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review

A great feature of the smashed meatball flatbread is that the meatballs are softly braised, instead of grilled.Ben Nelms/The Globe and Mail

To wannabe wise guys, Paulie's Kitchen would probably rate as a classy joint. For anyone who celebrated an eighties-era birthday at Mother's Pizza Parlour and Spaghetti House, the stuffed mushroom caps and fettuccine Alfredo could prove a thoroughly enjoyable nostalgic experience.

But what does this second-generation goombah think? Meh, it's a mediocre, Italian-American, red-sauce restaurant. And for all its seeming simplicity – the most adventurous menu item is veal saltimbocca – the place is actually quite confusing.

Is it a distillery, a bar or a restaurant? Is it called The Distillery Bar + Kitchen or Paulie's Kitchen? (The website and signage are not the least bit clear.) Who would have guessed it was even Italian? The first time I went, for drinks on the patio last summer, I sat on rattan chairs at marble tables and could have sworn I was in a Parisian bistro.

Owned by the Mark James Group (Yaletown Brewhouse, Flying Beaver, Big Ridge Brewing Co., etc.), this sprawling Yaletown complex is a little bit of everything meant to please the masses.

On the Hamilton Street side, there is a storefront distillery and tasting bar, where one can sample $2 shots of craft vodka and gin made with 100-per-cent B.C. ingredients. The vodka is a bit harsh on the throat, but the floral gin goes down nice and easy.

Around the corner, on Mainland Street, the front entrance leads to the Distillery Bar. It's a fetching room with tiled floors, grand chandeliers, stuffed leather sofas, exposed brick and thick posts and beams. During the day, the space looks French. But after the sun sets, a DJ in the corner starts spinning Frank Sinatra and The Godfather: Part III rolls off the jumbo TV screens for la-dolce-vita-lite effect.

You could eat on this side at low-slung coffee tables. But it's more loud, crowded bar than restaurant, designed to showcase the house-made spirits crafted into exceptional cocktails "inspired" by Shaun Layton. Mr. Layton of Gastown's L'Abattoir is one of the best bartenders in Vancouver. I'm not sure what "inspired" means. I presume he consulted on the recipes for a superior gin-and-tonic (served with a small Fentiman's bottle that you can pour to your liking) and the foamy egg white, ginger-spiked and cucumber-rounded Screaming Viking.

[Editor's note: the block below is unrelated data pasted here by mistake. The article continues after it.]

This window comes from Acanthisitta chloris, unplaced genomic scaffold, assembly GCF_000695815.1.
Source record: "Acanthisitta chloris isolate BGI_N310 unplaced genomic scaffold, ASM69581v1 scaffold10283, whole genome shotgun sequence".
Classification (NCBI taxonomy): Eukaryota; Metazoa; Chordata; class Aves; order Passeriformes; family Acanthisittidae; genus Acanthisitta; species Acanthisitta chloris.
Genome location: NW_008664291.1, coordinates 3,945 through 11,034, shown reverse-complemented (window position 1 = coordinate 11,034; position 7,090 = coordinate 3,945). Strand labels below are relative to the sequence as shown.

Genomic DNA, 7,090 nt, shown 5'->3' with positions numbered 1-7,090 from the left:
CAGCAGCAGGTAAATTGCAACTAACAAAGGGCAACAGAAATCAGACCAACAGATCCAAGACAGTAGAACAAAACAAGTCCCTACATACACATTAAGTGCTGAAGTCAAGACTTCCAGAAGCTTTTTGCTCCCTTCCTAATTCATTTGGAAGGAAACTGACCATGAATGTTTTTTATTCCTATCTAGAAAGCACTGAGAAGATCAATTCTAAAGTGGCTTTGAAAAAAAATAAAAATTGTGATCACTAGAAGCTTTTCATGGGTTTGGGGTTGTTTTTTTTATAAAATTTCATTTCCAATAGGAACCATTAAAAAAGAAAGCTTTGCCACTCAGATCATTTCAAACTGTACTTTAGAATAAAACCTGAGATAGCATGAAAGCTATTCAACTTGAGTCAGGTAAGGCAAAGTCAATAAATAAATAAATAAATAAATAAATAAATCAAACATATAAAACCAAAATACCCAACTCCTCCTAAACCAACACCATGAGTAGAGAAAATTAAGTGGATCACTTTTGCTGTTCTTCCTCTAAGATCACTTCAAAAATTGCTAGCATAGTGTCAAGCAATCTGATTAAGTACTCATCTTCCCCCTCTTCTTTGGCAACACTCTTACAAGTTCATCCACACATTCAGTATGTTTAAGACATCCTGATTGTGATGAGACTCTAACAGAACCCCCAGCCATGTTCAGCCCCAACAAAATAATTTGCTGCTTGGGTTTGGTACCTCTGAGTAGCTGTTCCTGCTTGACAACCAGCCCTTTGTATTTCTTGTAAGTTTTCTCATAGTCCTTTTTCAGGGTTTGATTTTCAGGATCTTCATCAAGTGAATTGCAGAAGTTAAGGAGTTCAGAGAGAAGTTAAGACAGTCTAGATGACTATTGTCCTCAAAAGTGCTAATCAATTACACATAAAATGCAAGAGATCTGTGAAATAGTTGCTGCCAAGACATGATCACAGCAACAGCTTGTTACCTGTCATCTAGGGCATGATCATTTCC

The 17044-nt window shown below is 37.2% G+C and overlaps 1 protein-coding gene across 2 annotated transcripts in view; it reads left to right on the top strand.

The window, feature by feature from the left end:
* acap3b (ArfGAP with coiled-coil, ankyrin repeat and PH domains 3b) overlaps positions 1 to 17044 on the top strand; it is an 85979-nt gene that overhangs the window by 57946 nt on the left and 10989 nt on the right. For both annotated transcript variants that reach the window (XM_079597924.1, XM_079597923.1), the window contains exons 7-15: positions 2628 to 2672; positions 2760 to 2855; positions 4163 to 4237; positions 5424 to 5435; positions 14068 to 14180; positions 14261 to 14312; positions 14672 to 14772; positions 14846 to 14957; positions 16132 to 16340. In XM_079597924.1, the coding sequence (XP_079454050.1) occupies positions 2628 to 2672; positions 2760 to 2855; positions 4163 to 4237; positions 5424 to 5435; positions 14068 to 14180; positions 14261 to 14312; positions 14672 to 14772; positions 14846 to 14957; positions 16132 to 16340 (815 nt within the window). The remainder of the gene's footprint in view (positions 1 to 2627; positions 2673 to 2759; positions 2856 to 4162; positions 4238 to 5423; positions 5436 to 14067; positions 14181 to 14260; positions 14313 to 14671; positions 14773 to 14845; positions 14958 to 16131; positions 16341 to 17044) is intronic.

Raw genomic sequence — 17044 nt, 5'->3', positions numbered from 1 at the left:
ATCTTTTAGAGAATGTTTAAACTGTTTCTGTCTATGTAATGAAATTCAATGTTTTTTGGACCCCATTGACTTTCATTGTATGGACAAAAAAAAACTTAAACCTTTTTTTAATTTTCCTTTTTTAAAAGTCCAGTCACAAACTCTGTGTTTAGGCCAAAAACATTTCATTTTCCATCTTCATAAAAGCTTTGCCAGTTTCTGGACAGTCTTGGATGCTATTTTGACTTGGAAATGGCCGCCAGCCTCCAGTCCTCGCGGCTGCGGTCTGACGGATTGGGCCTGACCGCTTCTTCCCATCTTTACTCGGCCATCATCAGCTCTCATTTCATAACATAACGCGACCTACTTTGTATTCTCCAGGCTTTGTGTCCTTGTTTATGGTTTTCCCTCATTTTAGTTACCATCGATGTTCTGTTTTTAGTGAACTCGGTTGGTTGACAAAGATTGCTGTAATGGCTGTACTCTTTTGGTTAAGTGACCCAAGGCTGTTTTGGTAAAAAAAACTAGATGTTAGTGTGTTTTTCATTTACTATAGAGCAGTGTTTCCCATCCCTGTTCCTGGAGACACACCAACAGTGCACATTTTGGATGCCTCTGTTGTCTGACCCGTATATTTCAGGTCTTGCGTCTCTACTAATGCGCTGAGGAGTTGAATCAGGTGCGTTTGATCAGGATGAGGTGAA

I imagine that Mr. Layton offered extensive training to the bartending staff because the cocktail execution is excellent, as opposed to the floor service, which is laughably lame.

"Can I take your order?" our waitress asked about two minutes after we sat down. Uh, no. We hadn't even looked at the menu. Three minutes later, Ms. Eager Beaver was back again. And so it went on and on.

She was obviously in training and we were the only table in her section. But I simply can't understand why the manager would later come to our table to demonstrate how to open a wine bottle, yet leave her flailing in every other aspect. I don't blame her for being overeager at the beginning and then forgetting to clear our appetizer plates as we dug into our mains. It's his fault. A good manager would never let a novice embarrass his establishment this way.

Dinner? Well, if you feel the need to fend off vampires, the Distillery Caesar will keep you covered. The salad was light on anchovies, but the Romaine was crisp and the Parmesan was plentiful.

We ordered a smashed meatball flatbread and I really appreciated that the meatballs were softly braised, not grilled. This is the way my mother cooks them, but every region has a different recipe. The flatbread (which differs from a pizza because the crusts aren't raised) was perfectly thin and leopard-spotted underneath.

The tomato sauce, on flatbread and other main dishes, was a nice balance of acidic and sweet. It certainly wouldn't offend any serious gastro Italian. And the veal Parmigianino, well, it had bubbly, crisp crust like something Mama might make.

But the peas on the penne vodka were obviously frozen. And the fried pastry wrappers on the cannoli were greasy.

If you need to please a large group without offending the Italian purists, the Distillery Bar + Paulie's Kitchen will work in a pinch. If you're trying to impress a first date? Fuggedaboudit!